Victory

Get Chancellor Farina and the NYC DOE to renew half-day UPK at the YM and YWHA of Washington Heights and Inwood

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June 11, 2015

Fe Florimon, Chair

Youth and Education Committee

Manhattan Community Board 12

Ms. Florimon,

The YM and YWHA of Washington Heights and Inwood (the Y) has been providing high-quality, city-sponsored UPK to Washington Heights and Inwood families for over a decade. The Y has run two types of UPK programs: an afternoon-only program that is fully supported by the city and free for families, and a hybrid, full-day program in which morning instruction is funded by tuition and afternoon instruction is funded by the city. The program is proven, successful, and employs highly qualified early childhood education teachers; it is ethnically, culturally, and economically diverse, and has served 70 families in Northern Manhattan every year for the past 10-plus years. Right now, the Y’s UPK contract is expiring and the Y is attempting to renew their half-day contract.

Mayor DeBlasio’s initiative to make free, full-day UPK available to every child who wants it is laudable and visionary. It is, however, having unforeseen negative consequences for the program at the Y and the families that rely upon it. First and foremost, eliminating the half-day city sponsored component will take this proven program with a creative curriculum and excellent facilities and place it beyond the means of lower- and middle-income families, which violates the Mayor’s vision for equity in early childhood education – this excellent Pre-K will only be available to people who can pay full tuition for it. This will also reduce the diversity of the program. As it stands now, children at the Y and their parents from different cultural and economic backgrounds are becoming friends – this progressive ideal will be lost when the only people who attend the program are people from higher income brackets.

Eliminating this program and others like it also kills parent choice on several levels. The curriculum at the Y is progressive and very successful: children regularly place in to district and city-wide G&T schools and other exam schools like Hunter from the program at the Y. The Y wants to maintain its successful, creative, progressive curriculum and does not want to be mandated to teach the entire day strictly to the DOE curriculum as it would be with a full-day program. This progressive educational stance is echoed in many other fully-funded NYC DOE schools at primary and secondary levels. In the same way that parents are empowered to choose schools with different educational philosophies beginning in Kindergarten, so should they be given the opportunity to choose such a school at the Pre-K level without having to pay a financial penalty.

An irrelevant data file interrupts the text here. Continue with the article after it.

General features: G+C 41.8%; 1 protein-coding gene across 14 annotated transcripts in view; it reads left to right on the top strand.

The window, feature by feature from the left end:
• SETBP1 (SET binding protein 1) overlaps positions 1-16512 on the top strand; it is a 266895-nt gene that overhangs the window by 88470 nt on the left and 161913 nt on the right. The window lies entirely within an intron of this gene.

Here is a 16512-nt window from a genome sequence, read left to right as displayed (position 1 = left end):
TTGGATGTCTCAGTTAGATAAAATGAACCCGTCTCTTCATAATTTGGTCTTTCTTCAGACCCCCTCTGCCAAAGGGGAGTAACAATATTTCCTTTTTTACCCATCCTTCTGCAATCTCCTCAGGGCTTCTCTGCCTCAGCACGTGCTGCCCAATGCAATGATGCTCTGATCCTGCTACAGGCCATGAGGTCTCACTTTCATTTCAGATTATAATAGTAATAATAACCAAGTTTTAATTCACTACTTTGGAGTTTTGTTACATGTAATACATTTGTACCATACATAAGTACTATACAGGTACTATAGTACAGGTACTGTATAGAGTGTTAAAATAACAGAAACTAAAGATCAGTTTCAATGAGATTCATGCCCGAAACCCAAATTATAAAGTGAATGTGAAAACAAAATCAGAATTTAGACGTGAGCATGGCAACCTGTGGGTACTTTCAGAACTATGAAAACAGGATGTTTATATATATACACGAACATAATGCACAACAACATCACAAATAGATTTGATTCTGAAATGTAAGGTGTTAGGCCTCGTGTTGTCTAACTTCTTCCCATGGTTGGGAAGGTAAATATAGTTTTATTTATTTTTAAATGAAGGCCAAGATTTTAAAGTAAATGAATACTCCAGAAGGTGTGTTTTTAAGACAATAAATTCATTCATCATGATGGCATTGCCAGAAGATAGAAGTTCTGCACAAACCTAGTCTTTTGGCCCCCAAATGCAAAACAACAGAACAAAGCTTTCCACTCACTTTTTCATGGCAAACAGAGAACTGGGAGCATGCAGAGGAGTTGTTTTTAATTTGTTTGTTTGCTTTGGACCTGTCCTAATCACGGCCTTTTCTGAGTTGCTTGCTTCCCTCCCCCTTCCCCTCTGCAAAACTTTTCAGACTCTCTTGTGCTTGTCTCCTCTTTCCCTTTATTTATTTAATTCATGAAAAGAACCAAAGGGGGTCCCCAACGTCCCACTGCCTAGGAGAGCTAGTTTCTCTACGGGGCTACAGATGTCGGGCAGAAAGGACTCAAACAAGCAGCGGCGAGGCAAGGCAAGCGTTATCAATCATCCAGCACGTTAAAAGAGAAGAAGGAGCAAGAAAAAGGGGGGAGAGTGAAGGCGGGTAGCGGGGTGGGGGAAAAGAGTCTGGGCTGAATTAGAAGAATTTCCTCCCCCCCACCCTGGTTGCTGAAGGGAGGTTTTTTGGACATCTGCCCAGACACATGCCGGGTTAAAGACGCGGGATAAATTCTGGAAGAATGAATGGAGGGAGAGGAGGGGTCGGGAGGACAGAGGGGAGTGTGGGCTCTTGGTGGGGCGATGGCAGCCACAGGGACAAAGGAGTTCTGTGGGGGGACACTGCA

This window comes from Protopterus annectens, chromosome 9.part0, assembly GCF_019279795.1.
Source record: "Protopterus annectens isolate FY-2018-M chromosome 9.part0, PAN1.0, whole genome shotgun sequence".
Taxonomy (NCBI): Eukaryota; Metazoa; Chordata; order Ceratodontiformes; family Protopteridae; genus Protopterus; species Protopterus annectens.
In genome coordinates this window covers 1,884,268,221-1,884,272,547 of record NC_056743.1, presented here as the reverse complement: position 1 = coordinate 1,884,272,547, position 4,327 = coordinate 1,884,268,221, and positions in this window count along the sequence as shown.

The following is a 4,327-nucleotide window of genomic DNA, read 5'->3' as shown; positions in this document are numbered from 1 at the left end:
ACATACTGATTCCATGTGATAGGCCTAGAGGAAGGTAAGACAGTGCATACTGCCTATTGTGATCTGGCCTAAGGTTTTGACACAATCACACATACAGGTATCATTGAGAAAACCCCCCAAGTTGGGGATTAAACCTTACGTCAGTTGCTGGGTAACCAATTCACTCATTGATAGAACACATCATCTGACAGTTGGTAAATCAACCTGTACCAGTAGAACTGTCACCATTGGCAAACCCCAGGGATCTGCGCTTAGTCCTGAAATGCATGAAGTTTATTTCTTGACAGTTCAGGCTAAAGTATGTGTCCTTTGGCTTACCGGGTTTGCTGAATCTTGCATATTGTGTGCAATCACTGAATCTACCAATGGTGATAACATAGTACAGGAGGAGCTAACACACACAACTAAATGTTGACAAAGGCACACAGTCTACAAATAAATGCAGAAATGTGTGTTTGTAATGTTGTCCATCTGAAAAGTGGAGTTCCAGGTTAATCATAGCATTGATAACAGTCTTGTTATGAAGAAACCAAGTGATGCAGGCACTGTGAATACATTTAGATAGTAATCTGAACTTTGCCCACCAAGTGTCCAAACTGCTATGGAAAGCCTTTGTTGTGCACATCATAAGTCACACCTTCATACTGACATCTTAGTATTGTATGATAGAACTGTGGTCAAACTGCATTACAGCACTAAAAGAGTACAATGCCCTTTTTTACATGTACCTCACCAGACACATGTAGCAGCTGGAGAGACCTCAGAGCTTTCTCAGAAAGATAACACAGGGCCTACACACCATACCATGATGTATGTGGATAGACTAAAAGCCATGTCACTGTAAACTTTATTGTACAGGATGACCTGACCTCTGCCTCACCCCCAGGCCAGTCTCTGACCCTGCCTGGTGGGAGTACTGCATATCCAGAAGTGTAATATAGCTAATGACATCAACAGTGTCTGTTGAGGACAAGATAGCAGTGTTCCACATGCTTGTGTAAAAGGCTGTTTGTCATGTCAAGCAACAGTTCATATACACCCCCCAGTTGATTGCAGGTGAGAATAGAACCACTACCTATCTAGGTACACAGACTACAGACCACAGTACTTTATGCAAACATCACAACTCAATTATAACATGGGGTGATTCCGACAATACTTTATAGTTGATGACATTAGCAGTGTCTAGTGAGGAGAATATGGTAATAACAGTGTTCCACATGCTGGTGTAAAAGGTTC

Parent choice is also being eliminated by the DOE mandated 8AM-2:20 PM schedule, and by the focus on a full day of instruction in general. Testimony from neighborhood parents indicates that they want to be given the choice to send their children to fully-funded, half-day UPK so that, if they choose, they can spend time with their children before they begin to attend school all day in Kindergarten. Some parents work at night, and would not see their children at all if they attended full-day Pre-K. Some parents don’t think their 4-year-old is ready for a full day of school. These parents do not want to be forced to send their children to full-day Pre-K so that they can receive the benefit the city is promising to every child. Educational choice has been a mainstay of NYC education for many years, and eliminating half-day Pre-K violates that principle.

This is a service the city has provided for many years that is proven, successful, and needed by parents in this neighborhood. Eliminating this service, especially when many parents are unhappy with the results of the Pre-K lottery that were issued on June 10th, does not meet the needs of this community. Full-day UPK for all is a wonderful program, but it is a one-size-fits-all solution for the complex problem of early childhood education that needs support from the city in more ways than the monolithic one the Mayor has created.

I urge you to bring this matter to the attention of NYC DOE officials, in particular Chancellor Fariña, and demand that they recognize the complexity of the issue and support the renewal of the half-day UPK contract at the Y and other programs like it.

Respectfully,

Jeff Morrison and Concerned Parents of Washington Heights and Inwood



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